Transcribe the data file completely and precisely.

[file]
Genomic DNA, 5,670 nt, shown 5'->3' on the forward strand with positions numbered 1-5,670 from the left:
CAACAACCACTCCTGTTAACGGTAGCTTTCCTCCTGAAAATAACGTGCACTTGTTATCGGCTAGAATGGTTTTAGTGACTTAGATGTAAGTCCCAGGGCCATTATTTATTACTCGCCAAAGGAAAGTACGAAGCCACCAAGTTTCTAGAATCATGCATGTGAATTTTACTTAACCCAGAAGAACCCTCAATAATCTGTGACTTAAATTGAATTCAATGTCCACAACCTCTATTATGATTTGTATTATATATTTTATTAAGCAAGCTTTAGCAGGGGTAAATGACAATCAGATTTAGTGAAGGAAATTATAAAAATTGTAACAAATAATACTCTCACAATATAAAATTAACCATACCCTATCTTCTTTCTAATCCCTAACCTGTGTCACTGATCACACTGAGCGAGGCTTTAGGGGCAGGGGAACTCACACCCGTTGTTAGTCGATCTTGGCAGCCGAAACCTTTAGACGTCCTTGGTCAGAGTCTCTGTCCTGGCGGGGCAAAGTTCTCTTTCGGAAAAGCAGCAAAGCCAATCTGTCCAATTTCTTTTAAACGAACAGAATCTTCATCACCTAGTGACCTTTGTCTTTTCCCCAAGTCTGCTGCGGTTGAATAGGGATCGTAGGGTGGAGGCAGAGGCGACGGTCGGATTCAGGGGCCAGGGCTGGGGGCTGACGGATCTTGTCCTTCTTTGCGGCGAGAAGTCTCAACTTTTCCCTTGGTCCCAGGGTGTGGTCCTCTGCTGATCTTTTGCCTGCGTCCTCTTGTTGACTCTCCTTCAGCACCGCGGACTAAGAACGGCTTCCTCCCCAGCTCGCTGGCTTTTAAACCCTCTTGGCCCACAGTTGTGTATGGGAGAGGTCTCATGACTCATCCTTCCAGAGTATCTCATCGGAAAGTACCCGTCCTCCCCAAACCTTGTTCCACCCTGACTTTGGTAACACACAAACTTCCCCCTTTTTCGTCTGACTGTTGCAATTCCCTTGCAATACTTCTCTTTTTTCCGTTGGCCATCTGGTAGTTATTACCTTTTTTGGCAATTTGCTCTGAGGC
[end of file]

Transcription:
Genomic DNA, 5,670 nt, shown 5'->3' on the forward strand with positions numbered 1-5,670 from the left:
CAACAACCACTCCTGTTAACGGTAGCTTTCCTCCTGAAAATAACGTGCACTTGTTATCGGCTAGAATGGTTTTAGTGACTTAGATGTAAGTCCCAGGGCCATTATTTATTACTCGCCAAAGGAAAGTACGAAGCCACCAAGTTTCTAGAATCATGCATGTGAATTTTACTTAACCCAGAAGAACCCTCAATAATCTGTGACTTAAATTGAATTCAATGTCCACAACCTCTATTATGATTTGTATTATATATTTTATTAAGCAAGCTTTAGCAGGGGTAAATGACAATCAGATTTAGTGAAGGAAATTATAAAAATTGTAACAAATAATACTCTCACAATATAAAATTAACCATACCCTATCTTCTTTCTAATCCCTAACCTGTGTCACTGATCACACTGAGCGAGGCTTTAGGGGCAGGGGAACTCACACCCGTTGTTAGTCGATCTTGGCAGCCGAAACCTTTAGACGTCCTTGGTCAGAGTCTCTGTCCTGGCGGGGCAAAGTTCTCTTTCGGAAAAGCAGCAAAGCCAATCTGTCCAATTTCTTTTAAACGAACAGAATCTTCATCACCTAGTGACCTTTGTCTTTTCCCCAAGTCTGCTGCGGTTGAATAGGGATCGTAGGGTGGAGGCAGAGGCGACGGTCGGATTCAGGGGCCAGGGCTGGGGGCTGACGGATCTTGTCCTTCTTTGCGGCGAGAAGTCTCAACTTTTCCCTTGGTCCCAGGGTGTGGTCCTCTGCTGATCTTTTGCCTGCGTCCTCTTGTTGACTCTCCTTCAGCACCGCGGACTAAGAACGGCTTCCTCCCCAGCTCGCTGGCTTTTAAACCCTCTTGGCCCACAGTTGTGTATGGGAGAGGTCTCATGACTCATCCTTCCAGAGTATCTCATCGGAAAGTACCCGTCCTCCCCAAACCTTGTTCCACCCTGACTTTGGTAACACACAAACTTCCCCCTTTTTCGTCTGACTGTTGCAATTCCCTTGCAATACTTCTCTTTTTTCCGTTGGCCATCTGGTAGTTATTACCTTTTTTGGCAATTTGCTCTGAGGC